In her terrific new book, Monique R. Morgan demonstrates how lyric and narrative modes interact in four nineteenth-century poems: George Gordon, Lord Byron’s Don Juan (1819-23), William Wordsworth’s Prelude (1850), Elizabeth Barrett Browning’s Aurora Leigh (1856), and Robert Browning’s The Ring and the Book (1868-69). Morgan argues that each of these poems use narrative techniques to achieve lyrical effects. As a result, they mingle the two modes in ways that register and explore their complex, often tense, relation. For Morgan, the lyrical mode in these poems manifests itself in an emphasis on figurative language, an associative rather than causal logic, the deliberate crafting of emotional and ethical responses in the reader, and, especially, the impression of a timeless present. This lyric temporality is shown to be supple and rich, but it is chiefly characterized by its suspension from sequential time and by its foregrounding of the time of discourse rather than the time of story. Each chapter offers compelling close readings that illuminate the operations and commitments of the poems while also effecting a theoretical intervention into debates within narratology and poetics. In so doing, this inventive study bridges the divides that too often separate Romantic from Victorian poetry and narrative from poetic theory.
The vitality and force of this study lie in its painstaking and convincing readings, which are hard to convey in summary. Nevertheless, I will try to indicate briefly the contours and stakes of the argument of each chapter. Morgan’s first chapter demonstrates the various ways in which the narrator of Don Juan privileges the time of composition at the expense of the time of story. The labyrinthine plots of the poem, along with the tendency of the narrator to imply, comment upon, or sketch alternative plots and outcomes, foreground “a multitude of plot options” that exist simultaneously in the moment of discourse and diminish a sense of the plot as a sequence of events unfolding within narrative time (29). Similarly, the narrator’s digressions emphasize “the associational, rather than causal, logic characteristic of lyric” and generate a “focus on the constructedness of the poem” that “creates an awareness of time as a suspended moment of composition,” an awareness that is heightened by the poem’s many playful lists of similes (41). At the level of theme, the poem’s presentation of “time as something to be endured, coupled with the narrator’s act of writing to pass the time, creates an acute awareness of time as a suspended moment” (60). And at the level of the structure of the whole poem, Morgan argues that its “large-scale episodic structure” abides by an associational, lyrical logic that works to deny retrospection and reinforce the impression of timeless, lyric temporality.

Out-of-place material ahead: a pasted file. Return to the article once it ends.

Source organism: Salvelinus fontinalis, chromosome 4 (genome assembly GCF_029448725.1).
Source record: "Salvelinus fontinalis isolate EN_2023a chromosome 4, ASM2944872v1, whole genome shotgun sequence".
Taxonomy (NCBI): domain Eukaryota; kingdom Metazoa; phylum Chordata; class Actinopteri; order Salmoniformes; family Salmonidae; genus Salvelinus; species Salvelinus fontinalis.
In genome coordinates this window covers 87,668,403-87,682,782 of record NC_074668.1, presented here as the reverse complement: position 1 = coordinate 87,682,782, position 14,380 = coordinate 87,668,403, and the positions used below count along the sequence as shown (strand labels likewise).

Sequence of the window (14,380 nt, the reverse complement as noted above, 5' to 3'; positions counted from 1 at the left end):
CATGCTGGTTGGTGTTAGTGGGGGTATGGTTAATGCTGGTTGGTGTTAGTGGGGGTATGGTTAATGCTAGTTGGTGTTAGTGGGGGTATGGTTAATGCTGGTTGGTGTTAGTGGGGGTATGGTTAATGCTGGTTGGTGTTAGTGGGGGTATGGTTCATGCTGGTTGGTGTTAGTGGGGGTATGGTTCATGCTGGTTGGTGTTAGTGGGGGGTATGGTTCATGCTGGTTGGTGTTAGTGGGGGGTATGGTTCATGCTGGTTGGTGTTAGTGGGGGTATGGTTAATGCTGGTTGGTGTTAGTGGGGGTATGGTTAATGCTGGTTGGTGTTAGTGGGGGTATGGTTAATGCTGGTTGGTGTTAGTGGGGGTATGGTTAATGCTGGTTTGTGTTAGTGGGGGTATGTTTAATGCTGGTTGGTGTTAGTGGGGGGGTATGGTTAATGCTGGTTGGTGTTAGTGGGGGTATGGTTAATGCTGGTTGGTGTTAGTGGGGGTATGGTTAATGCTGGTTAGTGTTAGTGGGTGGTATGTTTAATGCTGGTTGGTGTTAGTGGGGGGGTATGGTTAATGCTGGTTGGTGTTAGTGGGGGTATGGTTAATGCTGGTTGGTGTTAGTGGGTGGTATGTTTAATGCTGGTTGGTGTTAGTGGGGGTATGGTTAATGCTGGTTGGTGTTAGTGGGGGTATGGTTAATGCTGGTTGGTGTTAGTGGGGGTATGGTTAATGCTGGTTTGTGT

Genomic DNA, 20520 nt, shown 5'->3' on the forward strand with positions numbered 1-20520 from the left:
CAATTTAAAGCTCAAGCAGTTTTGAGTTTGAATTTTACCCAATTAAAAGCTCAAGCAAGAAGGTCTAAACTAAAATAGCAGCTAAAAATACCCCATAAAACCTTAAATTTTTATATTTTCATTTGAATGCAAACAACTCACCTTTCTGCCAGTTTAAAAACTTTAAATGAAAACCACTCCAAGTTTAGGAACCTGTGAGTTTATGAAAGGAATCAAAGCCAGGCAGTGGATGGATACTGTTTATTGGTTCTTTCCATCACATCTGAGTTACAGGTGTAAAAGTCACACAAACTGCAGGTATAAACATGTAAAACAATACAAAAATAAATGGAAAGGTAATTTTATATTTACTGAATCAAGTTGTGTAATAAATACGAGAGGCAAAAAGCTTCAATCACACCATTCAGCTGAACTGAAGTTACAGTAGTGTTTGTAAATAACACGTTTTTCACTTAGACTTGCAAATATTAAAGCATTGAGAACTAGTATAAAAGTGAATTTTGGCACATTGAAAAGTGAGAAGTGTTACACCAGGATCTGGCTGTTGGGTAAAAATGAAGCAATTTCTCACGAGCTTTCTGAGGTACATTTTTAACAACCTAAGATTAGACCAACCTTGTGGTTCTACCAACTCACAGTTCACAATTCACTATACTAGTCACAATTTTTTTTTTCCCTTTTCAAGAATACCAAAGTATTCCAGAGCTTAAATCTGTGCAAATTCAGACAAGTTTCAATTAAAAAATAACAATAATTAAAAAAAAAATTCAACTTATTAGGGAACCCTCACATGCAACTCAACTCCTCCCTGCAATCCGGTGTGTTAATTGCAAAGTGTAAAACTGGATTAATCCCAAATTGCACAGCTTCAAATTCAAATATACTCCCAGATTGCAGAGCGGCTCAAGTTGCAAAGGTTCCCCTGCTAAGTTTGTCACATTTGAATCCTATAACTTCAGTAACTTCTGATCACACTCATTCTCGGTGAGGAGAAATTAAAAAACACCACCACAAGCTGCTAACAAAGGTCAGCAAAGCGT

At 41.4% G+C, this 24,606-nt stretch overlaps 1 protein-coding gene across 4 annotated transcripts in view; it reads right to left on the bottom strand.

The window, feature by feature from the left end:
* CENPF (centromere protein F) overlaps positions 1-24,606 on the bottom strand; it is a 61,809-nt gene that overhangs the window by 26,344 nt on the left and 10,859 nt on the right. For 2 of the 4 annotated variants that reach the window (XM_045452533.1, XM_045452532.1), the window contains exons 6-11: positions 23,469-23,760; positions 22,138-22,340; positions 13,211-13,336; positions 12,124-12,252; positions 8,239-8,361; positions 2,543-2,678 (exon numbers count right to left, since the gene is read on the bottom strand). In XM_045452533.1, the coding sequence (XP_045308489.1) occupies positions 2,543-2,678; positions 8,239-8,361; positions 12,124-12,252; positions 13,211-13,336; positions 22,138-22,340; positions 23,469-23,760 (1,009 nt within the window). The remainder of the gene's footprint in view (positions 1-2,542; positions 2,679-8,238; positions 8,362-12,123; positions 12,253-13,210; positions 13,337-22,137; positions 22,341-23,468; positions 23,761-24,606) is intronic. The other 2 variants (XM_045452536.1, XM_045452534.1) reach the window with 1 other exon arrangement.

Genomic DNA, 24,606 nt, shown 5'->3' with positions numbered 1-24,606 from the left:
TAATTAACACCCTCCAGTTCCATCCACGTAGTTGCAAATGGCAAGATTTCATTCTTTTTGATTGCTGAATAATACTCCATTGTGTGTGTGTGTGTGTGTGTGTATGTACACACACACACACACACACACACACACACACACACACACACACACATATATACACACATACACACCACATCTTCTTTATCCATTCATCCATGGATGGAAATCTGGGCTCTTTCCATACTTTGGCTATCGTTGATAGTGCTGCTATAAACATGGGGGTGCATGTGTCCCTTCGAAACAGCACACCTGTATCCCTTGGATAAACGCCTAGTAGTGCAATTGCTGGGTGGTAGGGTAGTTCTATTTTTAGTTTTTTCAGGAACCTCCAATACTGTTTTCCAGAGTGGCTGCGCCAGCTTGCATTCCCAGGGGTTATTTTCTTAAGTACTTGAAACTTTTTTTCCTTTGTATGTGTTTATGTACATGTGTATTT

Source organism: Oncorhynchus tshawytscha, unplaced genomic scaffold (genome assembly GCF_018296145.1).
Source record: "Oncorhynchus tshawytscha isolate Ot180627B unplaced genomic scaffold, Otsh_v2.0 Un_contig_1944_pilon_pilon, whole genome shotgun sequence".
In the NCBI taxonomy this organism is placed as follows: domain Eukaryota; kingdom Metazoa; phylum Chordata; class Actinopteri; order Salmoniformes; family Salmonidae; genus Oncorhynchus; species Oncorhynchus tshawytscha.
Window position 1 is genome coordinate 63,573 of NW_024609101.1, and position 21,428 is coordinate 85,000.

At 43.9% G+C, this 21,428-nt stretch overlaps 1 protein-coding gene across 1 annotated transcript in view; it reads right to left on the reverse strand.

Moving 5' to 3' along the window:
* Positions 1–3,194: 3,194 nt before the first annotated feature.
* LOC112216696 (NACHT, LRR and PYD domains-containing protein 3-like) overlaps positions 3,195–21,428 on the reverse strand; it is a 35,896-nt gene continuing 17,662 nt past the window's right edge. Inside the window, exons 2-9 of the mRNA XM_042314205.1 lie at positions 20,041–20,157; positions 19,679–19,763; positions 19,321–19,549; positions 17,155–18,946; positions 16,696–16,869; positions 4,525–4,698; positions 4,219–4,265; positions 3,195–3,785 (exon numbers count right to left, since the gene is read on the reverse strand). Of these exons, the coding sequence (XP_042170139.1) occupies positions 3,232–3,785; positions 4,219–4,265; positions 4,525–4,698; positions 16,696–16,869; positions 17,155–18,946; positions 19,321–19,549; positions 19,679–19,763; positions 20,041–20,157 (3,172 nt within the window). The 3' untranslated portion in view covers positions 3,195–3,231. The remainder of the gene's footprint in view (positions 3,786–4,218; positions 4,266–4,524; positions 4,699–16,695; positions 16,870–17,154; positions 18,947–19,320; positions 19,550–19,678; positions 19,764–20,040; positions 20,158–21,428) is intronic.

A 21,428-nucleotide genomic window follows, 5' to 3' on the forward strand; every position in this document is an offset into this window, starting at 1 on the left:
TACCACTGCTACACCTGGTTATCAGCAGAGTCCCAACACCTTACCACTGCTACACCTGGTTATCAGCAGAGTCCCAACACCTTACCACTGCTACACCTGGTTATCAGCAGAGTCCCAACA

The Prelude, too, eschews retrospection, but in its own way. Morgan argues that “Wordsworth constantly directs his readers to process the text prospectively—to look forward to the endpoint as they read the poem, rather than to confer retrospective significance at the end of the reading process” (19). According to Morgan, the river emblematizes this mode of prospective reading—our own as readers, and Wordsworth’s own as he contemplates and shapes his personal history: “there is always only one point toward which all the plot elements could and will converge,” and that is his vocation as a poet (83). Through a series of careful analyses of the relation between Wordsworth’s “narrating self and the narrated boy” (86), the associative and accumulative rather than sequential organization of the poem’s episodes, and the figurative means by which the poem generates meaning, line by line and book by book, Morgan shows how the narrative elements of The Prelude work in a decidedly lyric fashion.
Morgan argues that Aurora Leigh juxtaposes the conflicting modes of lyric and narrative in order to demonstrate the reciprocal strengths and weaknesses of each, thereby justifying its own generic hybridity. This chapter examines the exceptionally complex, even internally contradictory, temporality of the poem, whose moment of narration itself extends within the sequential time of the plot. One consequence of Barrett Browning’s decision to narrate later books in the poem from a “close proximity to the described experience” is to borrow a tool from epistolary fiction to create a very lyric “illusion of experience blurred with discourse, of absolute simultaneity in a suspended moment” (135). For Morgan, Aurora Leigh associates lyric with emotional insight and links narrative to didactic politics, and it uses the interplay between the two to “develop subtleties of thought, but still put them in a social context to serve a rhetorical purpose” (148).